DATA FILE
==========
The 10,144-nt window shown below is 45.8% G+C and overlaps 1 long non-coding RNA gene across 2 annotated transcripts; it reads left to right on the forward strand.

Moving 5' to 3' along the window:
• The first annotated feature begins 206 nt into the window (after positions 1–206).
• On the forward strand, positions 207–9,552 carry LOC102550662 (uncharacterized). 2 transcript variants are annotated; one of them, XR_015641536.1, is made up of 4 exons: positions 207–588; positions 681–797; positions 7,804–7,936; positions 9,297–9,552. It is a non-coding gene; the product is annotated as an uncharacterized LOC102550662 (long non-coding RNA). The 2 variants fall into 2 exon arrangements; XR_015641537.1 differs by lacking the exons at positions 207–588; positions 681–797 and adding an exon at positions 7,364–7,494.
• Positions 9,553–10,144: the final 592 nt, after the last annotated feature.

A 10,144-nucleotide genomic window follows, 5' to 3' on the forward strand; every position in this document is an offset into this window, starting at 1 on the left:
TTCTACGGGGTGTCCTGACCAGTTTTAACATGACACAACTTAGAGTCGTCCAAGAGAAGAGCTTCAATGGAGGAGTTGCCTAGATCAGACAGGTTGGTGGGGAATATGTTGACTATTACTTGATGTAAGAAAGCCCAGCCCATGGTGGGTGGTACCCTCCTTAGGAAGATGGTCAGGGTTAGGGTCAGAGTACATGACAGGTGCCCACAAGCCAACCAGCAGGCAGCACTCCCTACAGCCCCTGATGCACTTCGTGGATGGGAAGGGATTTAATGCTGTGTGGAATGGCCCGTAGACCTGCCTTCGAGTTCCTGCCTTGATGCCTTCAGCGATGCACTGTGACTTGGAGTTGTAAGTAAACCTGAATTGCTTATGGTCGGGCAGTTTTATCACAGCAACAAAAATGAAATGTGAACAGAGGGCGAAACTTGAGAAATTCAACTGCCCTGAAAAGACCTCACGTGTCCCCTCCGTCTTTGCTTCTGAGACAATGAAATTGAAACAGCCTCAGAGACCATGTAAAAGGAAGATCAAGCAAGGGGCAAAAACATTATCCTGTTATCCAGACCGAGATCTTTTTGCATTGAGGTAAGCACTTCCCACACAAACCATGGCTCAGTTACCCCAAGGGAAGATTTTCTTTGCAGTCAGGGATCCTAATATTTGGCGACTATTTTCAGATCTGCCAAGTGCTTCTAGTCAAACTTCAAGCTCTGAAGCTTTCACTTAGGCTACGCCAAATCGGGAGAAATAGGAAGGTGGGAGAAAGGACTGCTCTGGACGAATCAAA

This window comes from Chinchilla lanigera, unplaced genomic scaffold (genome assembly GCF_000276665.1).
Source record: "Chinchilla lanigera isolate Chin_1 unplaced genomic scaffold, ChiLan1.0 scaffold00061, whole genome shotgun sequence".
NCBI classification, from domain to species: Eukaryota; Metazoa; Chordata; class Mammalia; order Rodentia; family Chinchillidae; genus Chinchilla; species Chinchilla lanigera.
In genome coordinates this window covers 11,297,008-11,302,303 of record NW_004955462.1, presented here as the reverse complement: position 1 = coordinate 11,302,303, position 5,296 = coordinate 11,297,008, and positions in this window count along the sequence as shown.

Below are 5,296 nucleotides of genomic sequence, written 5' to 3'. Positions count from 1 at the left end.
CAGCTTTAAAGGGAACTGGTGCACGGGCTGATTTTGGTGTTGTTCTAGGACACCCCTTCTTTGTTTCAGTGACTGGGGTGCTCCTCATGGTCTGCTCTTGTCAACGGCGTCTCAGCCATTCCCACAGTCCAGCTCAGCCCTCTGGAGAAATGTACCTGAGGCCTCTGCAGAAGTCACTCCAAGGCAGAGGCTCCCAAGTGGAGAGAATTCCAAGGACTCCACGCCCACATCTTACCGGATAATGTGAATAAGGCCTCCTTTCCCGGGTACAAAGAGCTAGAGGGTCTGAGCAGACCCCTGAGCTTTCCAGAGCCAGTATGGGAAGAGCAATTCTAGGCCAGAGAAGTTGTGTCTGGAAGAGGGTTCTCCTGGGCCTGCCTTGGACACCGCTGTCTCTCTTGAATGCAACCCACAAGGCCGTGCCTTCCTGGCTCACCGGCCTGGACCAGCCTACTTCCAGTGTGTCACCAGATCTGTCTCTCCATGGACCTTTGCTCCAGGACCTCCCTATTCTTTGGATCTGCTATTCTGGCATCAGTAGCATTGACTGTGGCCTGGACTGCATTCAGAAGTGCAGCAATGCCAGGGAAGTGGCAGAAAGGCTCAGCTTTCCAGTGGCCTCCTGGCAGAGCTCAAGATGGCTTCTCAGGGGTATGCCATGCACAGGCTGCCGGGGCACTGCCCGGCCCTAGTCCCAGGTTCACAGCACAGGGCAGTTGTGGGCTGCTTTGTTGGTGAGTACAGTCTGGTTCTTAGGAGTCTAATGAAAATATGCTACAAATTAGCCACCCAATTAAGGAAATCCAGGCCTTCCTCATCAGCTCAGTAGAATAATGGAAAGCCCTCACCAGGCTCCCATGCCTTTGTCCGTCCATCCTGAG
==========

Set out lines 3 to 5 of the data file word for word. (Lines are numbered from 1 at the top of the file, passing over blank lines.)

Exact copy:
• The first annotated feature begins 206 nt into the window (after positions 1–206).
• On the forward strand, positions 207–9,552 carry LOC102550662 (uncharacterized). 2 transcript variants are annotated; one of them, XR_015641536.1, is made up of 4 exons: positions 207–588; positions 681–797; positions 7,804–7,936; positions 9,297–9,552. It is a non-coding gene; the product is annotated as an uncharacterized LOC102550662 (long non-coding RNA). The 2 variants fall into 2 exon arrangements; XR_015641537.1 differs by lacking the exons at positions 207–588; positions 681–797 and adding an exon at positions 7,364–7,494.
• Positions 9,553–10,144: the final 592 nt, after the last annotated feature.